As a master’s student, every time I ask a lecturer for feedback on an essay or schedule a meeting with my thesis supervisor I feel as though I am crossing a picket line. Even sitting in lectures is becoming uncomfortable. It leaves me conflicted. I want to support my lecturers who radiate passion for their subjects, but for me there is no alternative.
“Do what you love”
“At present some of our teachers […] cannot afford to buy a home. Our teachers cannot afford to start a family.”
Worse is the apathy and lack of sympathy we, as students, show towards this. We seemingly forget that these academics were students once too. They were the students who were told to “follow their dreams” and “do what you love”. The latter of these phrases is the one that jars with me the most. “Do what you love” is not an inspirational mantra that leads to a happy and fulfilled life. “Do what you love” is now the opiate that placates you in a job that underpays and undervalues you. It’s a means of control. The embrace of neoliberalism by successive governments means that we are left with a situation whereby those who see their work as a vocation are exploited. Gardaí with 5–9 years’ experience are paid €33,000 a year, the average pay for a nurse is €30,865, and a teacher appointed after 1 February 2012 earns just €31,009 at entry level. The average industrial wage in Ireland is over €40,000.
Rather than leaving these pay figures in abstract terms, I’ll use my economics degree to look at them in context. Average rents in Dublin range from €1,663 in the south of the city to €1,365 in the north. The “golden rule” of rental accommodation is that one should not spend more than 30% of their income on rent. The average person renting in Dublin will spend €18,168 annually on rent. This means that anyone earning under €60,560 after tax per annum is breaking the golden rule. How can we expect our teachers, nurses, Gardaí and lecturers to pay rent, save for a deposit, pay travel expenses to and from work, and buy groceries? According to the Nevin Economic Research Institute, 15.2% of people in Ireland live on an income that is below the poverty line. Of that 15.2%, 12% are at work. This represents 5% of the Irish workforce.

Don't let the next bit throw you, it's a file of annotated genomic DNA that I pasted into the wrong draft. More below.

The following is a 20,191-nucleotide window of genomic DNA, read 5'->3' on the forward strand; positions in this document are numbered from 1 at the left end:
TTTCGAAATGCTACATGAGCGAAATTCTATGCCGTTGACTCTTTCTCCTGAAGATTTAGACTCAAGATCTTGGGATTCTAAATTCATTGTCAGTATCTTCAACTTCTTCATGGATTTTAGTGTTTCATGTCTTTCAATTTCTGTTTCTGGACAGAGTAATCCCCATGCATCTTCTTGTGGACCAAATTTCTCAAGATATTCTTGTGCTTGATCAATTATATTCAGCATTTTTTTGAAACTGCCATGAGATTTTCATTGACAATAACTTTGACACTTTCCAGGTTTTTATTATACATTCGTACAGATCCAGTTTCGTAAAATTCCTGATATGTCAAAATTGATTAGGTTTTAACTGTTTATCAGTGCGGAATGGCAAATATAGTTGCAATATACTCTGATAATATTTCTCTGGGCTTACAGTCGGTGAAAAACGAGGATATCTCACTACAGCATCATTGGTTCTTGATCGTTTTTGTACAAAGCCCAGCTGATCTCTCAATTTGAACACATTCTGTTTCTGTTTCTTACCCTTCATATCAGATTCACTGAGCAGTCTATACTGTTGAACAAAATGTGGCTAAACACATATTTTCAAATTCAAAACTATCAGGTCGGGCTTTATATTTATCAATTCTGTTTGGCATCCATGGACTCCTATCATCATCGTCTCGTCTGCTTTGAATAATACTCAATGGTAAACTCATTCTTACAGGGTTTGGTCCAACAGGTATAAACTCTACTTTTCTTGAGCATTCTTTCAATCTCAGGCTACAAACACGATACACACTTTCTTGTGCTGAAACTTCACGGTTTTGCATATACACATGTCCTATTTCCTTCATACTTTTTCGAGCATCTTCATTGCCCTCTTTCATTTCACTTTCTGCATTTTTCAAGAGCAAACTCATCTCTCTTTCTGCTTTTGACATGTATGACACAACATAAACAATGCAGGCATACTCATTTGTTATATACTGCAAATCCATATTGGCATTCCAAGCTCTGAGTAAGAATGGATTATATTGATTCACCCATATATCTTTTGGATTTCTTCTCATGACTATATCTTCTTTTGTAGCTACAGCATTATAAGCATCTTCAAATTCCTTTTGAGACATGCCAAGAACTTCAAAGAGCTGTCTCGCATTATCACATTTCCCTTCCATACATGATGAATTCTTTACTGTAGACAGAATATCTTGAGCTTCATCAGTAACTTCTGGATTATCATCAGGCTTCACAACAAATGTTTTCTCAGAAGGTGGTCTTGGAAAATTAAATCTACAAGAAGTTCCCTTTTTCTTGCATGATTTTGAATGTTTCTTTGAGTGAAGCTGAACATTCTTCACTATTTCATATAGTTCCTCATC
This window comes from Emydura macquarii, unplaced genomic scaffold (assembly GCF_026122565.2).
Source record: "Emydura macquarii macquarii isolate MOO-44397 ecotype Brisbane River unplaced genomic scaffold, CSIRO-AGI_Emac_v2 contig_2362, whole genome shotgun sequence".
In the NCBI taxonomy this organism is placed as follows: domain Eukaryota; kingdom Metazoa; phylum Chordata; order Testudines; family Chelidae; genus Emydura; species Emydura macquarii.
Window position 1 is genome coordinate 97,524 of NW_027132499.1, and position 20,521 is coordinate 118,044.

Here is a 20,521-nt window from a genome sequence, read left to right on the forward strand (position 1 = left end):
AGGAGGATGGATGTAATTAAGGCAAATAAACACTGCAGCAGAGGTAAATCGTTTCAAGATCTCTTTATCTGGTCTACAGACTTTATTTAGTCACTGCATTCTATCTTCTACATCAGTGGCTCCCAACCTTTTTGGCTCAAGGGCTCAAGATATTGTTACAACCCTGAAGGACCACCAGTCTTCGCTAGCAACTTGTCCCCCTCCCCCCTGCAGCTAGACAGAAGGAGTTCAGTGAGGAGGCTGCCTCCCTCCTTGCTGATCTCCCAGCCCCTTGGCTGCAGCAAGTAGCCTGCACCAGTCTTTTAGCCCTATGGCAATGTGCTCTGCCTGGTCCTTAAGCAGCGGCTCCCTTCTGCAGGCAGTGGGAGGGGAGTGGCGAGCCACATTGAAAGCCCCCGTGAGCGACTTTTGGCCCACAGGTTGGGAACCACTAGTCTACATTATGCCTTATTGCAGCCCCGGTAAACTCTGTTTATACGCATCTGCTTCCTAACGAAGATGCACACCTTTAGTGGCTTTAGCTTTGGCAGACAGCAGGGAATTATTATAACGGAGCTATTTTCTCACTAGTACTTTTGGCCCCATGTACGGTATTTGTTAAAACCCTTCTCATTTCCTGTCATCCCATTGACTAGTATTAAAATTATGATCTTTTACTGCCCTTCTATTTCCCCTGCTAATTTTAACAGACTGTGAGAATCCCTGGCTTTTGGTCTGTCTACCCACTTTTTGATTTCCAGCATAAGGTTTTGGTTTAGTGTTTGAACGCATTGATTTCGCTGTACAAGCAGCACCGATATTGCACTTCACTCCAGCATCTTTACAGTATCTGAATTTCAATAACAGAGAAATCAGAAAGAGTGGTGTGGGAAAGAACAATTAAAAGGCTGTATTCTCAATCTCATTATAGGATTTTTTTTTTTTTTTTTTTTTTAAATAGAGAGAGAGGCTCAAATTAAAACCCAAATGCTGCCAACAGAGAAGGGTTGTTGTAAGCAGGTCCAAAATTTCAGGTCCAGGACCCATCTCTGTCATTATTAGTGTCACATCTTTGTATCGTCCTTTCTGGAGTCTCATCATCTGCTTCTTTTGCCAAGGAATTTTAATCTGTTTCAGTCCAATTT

Crossing the picket line
“Every time I ask a lecturer for feedback on an essay or schedule a meeting with my thesis supervisor I feel as though I am crossing a picket line.”
Universities are profiting from exploitative working conditions, and Trinity is among them. As students, we cross the picket every day and implicitly tell third level institutions that underpaying lecturers and academics is acceptable. We demand better teaching. We demand more interaction, more face-time, more feedback from our lecturers. Your lecturers aren’t doing this job because the financial rewards are huge. They are doing it because they want to. They are doing it because they love teaching their subject. Your lecturers would love to give you detailed feedback on your essays and exams. In their preferred world, they would do it.
I’m not suggesting that the student body is selfish. The precariousness of academic work is not something that is highlighted by universities or the media. At present, some of our teachers, the same people who sat in the seats we now occupy, cannot afford to buy a home. Our teachers cannot afford to start a family. Our teachers can barely exist above the poverty line. If we knew these things, maybe we might be more sympathetic. It’s little wonder that some don’t give detailed feedback when they teeter on the financial edge.
How can we as students avoid facilitating exploitative work practices and at the same time get as much out of our education as we can? It’s a dilemma that I have not yet solved in my own mind. So I continue to cross the invisible picket line each day. The only vow I can make is to do it less quietly than I did before.